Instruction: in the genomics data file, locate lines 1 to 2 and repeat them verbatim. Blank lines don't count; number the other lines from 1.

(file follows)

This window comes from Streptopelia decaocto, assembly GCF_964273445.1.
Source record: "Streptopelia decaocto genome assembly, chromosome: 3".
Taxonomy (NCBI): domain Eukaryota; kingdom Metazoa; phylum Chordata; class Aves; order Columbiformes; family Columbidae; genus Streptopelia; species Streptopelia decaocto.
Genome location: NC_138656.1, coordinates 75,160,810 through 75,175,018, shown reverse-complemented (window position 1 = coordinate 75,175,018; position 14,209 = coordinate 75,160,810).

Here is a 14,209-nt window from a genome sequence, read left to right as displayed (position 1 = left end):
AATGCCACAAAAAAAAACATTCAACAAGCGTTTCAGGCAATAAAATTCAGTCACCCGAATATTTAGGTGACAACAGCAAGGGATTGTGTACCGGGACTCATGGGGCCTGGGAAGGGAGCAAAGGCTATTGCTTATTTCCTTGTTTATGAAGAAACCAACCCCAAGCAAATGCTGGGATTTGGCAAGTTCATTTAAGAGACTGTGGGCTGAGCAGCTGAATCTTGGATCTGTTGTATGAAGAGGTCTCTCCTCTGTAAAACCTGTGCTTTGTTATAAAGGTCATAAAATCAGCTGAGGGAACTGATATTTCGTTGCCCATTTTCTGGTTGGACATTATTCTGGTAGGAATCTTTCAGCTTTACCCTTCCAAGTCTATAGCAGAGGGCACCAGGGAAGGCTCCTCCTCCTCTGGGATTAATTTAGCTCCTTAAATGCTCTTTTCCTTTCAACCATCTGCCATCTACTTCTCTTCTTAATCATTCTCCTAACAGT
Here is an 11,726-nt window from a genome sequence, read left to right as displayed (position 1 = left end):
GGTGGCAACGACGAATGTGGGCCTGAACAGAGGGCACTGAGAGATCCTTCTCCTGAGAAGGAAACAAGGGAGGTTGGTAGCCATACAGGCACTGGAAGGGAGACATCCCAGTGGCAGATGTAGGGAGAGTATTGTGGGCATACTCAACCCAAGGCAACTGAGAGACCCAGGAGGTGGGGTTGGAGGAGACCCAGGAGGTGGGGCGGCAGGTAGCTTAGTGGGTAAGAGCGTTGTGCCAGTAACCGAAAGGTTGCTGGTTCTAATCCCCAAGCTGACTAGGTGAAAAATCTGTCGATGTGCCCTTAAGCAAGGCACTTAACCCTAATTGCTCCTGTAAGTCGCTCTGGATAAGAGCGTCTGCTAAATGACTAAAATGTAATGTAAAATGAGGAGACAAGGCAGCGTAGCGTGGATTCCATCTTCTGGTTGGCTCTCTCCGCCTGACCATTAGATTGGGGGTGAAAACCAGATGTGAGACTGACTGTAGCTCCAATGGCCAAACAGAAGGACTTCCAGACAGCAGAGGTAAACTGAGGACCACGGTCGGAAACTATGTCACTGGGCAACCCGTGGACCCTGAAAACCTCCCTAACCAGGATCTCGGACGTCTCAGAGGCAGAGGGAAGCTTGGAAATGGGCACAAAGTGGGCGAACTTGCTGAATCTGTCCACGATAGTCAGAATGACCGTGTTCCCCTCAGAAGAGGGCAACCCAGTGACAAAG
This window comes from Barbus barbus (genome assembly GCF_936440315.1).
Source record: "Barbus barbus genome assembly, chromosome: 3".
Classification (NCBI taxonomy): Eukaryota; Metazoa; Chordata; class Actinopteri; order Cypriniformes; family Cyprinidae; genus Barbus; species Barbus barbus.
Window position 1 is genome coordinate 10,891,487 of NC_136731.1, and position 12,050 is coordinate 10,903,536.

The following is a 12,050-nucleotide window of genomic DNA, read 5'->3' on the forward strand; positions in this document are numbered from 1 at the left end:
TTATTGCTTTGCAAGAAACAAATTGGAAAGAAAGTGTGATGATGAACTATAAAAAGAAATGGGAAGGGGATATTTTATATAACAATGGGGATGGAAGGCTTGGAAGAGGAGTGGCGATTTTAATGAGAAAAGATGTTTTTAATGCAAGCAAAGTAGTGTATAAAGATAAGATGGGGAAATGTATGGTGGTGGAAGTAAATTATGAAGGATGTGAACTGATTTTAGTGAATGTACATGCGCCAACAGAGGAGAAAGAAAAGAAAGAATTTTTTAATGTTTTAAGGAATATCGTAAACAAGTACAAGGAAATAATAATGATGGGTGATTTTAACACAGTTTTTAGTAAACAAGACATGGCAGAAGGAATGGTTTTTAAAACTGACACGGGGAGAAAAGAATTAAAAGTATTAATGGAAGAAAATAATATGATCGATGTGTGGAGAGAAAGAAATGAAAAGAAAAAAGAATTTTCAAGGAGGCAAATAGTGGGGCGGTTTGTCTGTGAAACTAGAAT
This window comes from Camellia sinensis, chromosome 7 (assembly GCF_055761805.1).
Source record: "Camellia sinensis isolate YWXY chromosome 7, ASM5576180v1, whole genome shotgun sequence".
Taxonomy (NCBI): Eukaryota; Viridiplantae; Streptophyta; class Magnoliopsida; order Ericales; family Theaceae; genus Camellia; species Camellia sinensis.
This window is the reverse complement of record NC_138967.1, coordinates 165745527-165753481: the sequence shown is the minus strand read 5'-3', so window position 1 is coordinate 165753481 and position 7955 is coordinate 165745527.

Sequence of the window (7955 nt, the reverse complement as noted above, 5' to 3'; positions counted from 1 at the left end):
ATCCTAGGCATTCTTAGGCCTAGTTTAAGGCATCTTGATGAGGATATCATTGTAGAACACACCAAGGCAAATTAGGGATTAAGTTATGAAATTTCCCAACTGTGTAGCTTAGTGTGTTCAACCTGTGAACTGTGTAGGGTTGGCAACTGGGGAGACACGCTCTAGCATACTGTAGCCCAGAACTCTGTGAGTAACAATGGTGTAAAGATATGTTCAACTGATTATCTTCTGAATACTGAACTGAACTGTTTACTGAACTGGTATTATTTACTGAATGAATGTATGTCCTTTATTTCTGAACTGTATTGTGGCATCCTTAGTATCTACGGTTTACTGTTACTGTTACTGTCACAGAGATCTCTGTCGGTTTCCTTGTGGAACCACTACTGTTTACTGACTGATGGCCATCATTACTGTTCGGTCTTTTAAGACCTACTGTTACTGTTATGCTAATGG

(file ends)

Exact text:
This window comes from Streptopelia decaocto, assembly GCF_964273445.1.
Source record: "Streptopelia decaocto genome assembly, chromosome: 3".